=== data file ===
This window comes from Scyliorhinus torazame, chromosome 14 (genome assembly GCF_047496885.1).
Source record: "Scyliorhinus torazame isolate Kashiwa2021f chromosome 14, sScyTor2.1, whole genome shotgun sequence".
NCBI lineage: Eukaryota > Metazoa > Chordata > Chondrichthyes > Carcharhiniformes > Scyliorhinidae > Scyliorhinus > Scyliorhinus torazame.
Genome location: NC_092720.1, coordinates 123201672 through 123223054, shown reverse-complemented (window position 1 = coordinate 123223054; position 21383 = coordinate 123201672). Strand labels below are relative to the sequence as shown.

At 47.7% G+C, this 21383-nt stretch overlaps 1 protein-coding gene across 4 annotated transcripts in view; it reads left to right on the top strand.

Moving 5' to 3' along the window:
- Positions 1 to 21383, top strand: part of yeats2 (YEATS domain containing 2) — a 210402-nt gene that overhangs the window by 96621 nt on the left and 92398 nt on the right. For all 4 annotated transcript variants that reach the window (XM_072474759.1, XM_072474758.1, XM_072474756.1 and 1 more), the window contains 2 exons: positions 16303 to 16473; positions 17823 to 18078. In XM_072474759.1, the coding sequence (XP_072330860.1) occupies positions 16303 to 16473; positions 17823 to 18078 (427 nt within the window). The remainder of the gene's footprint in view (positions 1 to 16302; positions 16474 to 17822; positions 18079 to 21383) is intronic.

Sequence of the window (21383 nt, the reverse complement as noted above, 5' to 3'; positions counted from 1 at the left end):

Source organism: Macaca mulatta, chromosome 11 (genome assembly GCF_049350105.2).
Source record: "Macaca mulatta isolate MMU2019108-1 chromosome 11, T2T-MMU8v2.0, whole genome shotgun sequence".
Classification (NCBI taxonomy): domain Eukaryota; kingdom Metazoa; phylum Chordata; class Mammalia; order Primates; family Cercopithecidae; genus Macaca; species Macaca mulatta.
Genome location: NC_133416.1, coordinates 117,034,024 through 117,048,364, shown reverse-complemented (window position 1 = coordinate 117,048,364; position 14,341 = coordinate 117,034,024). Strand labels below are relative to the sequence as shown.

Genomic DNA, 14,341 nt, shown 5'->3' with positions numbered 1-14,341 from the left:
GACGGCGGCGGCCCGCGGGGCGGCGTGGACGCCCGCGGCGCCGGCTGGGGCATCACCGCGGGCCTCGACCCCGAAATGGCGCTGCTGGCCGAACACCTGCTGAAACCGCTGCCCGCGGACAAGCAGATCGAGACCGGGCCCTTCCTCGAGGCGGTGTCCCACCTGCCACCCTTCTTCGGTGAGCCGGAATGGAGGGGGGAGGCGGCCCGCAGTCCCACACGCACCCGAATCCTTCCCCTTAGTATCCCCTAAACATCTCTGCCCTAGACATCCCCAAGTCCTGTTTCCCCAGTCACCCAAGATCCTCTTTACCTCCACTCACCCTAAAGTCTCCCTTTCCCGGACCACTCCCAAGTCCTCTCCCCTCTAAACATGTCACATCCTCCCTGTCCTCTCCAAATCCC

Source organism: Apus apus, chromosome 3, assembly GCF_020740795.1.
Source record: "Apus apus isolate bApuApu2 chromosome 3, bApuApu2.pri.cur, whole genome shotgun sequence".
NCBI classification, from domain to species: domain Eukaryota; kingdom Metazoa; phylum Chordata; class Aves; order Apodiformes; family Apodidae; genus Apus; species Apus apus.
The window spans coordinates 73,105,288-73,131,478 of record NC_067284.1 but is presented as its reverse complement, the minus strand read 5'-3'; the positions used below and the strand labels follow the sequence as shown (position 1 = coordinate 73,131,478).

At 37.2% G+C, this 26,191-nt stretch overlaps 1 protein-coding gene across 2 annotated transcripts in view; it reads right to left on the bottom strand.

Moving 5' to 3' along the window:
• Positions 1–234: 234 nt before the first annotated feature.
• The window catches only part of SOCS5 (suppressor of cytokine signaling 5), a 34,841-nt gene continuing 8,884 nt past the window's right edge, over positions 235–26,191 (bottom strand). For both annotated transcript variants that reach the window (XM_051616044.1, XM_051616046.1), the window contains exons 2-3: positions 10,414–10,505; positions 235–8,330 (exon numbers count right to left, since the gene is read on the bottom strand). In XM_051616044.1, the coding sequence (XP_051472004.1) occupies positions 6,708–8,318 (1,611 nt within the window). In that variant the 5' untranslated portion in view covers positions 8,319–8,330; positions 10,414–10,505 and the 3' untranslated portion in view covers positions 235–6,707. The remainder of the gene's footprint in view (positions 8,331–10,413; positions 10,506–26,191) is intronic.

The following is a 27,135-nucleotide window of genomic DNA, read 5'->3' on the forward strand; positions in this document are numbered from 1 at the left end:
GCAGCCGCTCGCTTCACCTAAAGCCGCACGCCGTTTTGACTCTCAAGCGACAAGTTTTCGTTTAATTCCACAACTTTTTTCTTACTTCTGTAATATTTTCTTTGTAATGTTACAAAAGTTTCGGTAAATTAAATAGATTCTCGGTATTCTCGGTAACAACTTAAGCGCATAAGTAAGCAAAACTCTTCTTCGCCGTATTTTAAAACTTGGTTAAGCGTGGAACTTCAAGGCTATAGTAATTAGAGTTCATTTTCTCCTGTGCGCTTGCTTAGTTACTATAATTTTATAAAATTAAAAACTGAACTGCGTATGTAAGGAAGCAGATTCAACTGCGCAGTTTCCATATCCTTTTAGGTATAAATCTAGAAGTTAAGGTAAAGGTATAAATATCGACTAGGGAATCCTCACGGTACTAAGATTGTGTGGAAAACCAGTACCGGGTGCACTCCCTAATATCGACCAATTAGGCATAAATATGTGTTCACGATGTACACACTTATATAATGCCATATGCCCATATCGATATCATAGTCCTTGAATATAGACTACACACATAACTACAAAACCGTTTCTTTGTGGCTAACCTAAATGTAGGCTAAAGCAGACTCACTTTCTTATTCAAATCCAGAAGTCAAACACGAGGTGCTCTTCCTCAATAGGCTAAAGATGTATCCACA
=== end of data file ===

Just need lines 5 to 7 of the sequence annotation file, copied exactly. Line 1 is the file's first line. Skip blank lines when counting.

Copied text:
At 47.7% G+C, this 21383-nt stretch overlaps 1 protein-coding gene across 4 annotated transcripts in view; it reads left to right on the top strand.

Moving 5' to 3' along the window:
- Positions 1 to 21383, top strand: part of yeats2 (YEATS domain containing 2) — a 210402-nt gene that overhangs the window by 96621 nt on the left and 92398 nt on the right. For all 4 annotated transcript variants that reach the window (XM_072474759.1, XM_072474758.1, XM_072474756.1 and 1 more), the window contains 2 exons: positions 16303 to 16473; positions 17823 to 18078. In XM_072474759.1, the coding sequence (XP_072330860.1) occupies positions 16303 to 16473; positions 17823 to 18078 (427 nt within the window). The remainder of the gene's footprint in view (positions 1 to 16302; positions 16474 to 17822; positions 18079 to 21383) is intronic.